The Senate Appropriations Committee voted yesterday to keep the current cap on pay for members of Congress and senior federal executives, but held the door open to a compromise under which House members and civil servants would receive raises but senators would not.
The committee action, which means the pay issue probably will have to be settled in a House-Senate conference, came as the committee approved a stopgap spending bill to keep the government operating through next fall that included $1.2 billion for jobs.
Rejecting most of the $5.4 billion in job-creating money approved Tuesday by the House, the Senate committee nonetheless proposed new spending for a variety of projects, including job retraining, repair of military housing, jobs for the elderly, small-business aid and highway and transit work that includes $10 million for Washington's Metro subway system.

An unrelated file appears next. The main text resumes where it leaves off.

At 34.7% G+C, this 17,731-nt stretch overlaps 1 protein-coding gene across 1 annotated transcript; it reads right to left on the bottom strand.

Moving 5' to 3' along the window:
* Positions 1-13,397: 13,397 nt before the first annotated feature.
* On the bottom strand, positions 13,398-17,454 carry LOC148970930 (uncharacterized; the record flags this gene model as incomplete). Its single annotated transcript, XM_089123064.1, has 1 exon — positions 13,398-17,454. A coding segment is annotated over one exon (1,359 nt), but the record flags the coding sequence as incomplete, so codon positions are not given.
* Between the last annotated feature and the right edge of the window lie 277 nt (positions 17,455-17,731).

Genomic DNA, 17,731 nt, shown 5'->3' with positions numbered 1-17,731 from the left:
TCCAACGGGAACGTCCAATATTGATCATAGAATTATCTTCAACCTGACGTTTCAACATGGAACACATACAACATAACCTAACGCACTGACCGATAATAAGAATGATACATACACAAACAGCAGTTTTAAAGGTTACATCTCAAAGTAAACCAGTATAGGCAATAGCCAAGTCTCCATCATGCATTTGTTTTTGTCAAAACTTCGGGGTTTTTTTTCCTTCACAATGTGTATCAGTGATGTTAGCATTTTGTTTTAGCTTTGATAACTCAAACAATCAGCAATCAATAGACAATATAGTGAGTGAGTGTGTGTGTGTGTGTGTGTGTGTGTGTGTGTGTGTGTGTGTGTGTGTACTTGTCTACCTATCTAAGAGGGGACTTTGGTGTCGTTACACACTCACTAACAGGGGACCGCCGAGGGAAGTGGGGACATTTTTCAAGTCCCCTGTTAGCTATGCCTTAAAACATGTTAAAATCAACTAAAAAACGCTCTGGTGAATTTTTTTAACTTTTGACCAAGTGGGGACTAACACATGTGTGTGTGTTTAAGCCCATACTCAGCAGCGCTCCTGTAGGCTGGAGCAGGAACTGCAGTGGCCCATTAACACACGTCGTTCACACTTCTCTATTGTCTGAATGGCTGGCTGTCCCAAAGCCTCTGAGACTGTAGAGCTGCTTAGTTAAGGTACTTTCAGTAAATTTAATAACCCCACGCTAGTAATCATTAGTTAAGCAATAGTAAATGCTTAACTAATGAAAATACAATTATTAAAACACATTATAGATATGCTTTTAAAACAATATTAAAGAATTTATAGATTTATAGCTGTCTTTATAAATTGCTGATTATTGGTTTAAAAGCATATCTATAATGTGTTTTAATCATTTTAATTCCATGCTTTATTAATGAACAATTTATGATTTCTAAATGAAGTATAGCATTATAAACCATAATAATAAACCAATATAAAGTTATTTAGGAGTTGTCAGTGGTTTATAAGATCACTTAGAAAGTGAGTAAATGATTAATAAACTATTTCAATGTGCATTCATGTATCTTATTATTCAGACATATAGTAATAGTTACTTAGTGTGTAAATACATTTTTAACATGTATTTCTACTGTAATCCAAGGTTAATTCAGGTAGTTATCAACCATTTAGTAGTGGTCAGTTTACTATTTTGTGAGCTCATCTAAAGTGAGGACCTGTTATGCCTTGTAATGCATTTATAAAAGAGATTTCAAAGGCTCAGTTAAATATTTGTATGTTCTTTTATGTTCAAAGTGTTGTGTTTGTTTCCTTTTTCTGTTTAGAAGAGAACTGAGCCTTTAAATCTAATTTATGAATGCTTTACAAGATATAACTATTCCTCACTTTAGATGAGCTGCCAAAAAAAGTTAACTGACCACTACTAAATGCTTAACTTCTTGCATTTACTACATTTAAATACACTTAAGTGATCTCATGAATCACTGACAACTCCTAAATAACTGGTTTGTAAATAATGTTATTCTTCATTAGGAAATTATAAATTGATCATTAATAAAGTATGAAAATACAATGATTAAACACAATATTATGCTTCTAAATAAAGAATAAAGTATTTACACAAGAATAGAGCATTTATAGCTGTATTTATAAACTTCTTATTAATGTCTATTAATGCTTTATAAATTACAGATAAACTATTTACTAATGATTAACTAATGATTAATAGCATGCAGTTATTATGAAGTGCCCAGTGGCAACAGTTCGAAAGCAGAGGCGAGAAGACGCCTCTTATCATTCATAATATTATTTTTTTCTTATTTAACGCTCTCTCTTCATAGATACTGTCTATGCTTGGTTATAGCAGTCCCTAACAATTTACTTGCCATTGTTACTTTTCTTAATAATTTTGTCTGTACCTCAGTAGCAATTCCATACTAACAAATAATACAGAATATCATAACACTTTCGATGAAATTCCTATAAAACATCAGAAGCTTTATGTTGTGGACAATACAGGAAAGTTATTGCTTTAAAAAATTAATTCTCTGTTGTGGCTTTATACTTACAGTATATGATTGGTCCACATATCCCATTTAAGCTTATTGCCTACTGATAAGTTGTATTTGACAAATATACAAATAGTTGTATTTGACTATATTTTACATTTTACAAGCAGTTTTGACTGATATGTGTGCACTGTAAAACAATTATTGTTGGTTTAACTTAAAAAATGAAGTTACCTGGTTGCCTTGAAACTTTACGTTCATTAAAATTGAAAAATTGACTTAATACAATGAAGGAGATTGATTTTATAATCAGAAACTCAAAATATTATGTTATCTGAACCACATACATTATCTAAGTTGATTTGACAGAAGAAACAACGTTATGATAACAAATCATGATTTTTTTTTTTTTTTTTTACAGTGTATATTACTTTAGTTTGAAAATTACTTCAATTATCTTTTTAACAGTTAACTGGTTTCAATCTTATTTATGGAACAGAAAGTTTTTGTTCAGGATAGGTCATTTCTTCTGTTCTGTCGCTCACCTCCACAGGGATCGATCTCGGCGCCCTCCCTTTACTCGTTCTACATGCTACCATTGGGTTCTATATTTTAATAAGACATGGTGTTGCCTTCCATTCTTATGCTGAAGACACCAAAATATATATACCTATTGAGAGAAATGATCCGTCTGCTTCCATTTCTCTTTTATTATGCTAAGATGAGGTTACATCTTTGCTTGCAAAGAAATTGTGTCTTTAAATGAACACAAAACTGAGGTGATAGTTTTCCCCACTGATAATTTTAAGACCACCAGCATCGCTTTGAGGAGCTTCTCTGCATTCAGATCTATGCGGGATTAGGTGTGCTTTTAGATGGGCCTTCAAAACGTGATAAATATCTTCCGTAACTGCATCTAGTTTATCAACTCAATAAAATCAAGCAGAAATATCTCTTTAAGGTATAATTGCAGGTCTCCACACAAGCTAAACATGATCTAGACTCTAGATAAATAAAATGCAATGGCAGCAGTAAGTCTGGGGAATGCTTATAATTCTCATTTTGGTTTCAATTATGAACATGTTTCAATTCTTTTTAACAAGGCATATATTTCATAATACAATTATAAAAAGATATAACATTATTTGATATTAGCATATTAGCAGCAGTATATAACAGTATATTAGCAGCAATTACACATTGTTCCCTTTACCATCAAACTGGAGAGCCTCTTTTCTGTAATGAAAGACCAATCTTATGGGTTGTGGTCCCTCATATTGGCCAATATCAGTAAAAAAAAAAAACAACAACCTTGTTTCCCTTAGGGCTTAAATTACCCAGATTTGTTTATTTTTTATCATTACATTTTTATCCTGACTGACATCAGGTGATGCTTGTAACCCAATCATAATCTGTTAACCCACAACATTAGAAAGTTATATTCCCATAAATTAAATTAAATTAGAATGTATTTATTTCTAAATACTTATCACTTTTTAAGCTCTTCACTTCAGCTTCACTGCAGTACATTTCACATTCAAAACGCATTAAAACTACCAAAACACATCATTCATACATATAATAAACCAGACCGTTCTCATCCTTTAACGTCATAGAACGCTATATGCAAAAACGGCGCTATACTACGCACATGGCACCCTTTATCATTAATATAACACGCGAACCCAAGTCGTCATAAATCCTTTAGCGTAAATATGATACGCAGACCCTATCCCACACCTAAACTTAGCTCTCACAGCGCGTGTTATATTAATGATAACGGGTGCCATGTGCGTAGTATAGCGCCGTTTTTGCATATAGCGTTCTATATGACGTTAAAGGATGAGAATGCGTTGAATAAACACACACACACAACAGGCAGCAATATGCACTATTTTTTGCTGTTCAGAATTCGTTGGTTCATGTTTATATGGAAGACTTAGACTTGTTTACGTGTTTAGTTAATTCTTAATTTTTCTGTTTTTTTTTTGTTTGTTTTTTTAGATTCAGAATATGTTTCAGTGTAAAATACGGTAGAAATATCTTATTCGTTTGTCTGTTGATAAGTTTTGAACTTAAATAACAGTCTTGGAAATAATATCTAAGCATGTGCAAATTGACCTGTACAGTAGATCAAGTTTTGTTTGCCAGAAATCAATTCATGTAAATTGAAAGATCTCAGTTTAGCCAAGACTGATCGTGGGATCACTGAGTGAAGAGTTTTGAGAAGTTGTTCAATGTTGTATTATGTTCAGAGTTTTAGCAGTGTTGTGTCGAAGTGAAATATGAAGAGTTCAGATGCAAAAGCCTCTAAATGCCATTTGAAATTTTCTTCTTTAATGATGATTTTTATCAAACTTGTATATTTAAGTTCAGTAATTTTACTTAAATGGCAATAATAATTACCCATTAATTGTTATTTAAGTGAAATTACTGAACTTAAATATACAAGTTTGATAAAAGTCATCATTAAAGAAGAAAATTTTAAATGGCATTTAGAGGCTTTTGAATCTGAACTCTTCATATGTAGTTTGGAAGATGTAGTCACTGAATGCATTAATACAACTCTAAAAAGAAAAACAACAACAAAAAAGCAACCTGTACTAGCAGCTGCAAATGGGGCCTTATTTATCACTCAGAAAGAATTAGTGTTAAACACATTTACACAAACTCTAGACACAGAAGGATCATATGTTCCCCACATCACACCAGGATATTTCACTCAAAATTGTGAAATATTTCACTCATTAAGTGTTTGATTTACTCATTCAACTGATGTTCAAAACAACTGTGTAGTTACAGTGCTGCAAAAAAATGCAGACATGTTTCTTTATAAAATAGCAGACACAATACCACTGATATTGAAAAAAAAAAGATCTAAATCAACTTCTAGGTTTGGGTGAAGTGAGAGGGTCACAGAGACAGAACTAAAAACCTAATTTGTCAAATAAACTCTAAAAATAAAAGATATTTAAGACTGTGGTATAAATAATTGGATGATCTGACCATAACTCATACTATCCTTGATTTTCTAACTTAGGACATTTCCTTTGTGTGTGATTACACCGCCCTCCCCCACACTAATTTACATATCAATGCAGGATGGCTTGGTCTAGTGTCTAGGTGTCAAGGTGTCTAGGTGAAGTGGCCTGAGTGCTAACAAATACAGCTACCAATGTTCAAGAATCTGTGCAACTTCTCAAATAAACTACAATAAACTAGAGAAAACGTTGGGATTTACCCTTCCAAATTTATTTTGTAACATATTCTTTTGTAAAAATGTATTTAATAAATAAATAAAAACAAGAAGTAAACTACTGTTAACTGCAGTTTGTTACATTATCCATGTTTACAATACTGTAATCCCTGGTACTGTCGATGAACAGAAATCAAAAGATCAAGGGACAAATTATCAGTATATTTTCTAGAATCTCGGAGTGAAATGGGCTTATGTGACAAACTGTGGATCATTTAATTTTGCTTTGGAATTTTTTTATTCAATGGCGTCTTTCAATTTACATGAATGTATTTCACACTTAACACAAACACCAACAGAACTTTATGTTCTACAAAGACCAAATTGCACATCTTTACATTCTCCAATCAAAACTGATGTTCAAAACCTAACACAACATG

The committee approved the spending as recommended by Chairman Mark O. Hatfield (R-Ore.), who conceded it was endorsed by neither the Reagan administration nor the Senate Republican leadership. "These are not leaf-raking activities . . . nor should this proposal be characterized as a budget-buster," said Hatfield, calling it a "reasonable, responsible approach which will provide additional jobs in productive activities."
Despite President Reagan's continued opposition to the House plan and reluctance to embrace an alternative, there were signs that the administration may be willing to accept at least some jobs funding--although Republican leadership aides in Congress said they doubted that Reagan would accept a split-the-difference compromise between the proposed Senate and House levels.
Earlier there were threats that Reagan would veto the stopgap funding bill, called a continuing resolution, if it contained jobs money. A veto would shut down most of the government when current spending authority expires at midnight Friday.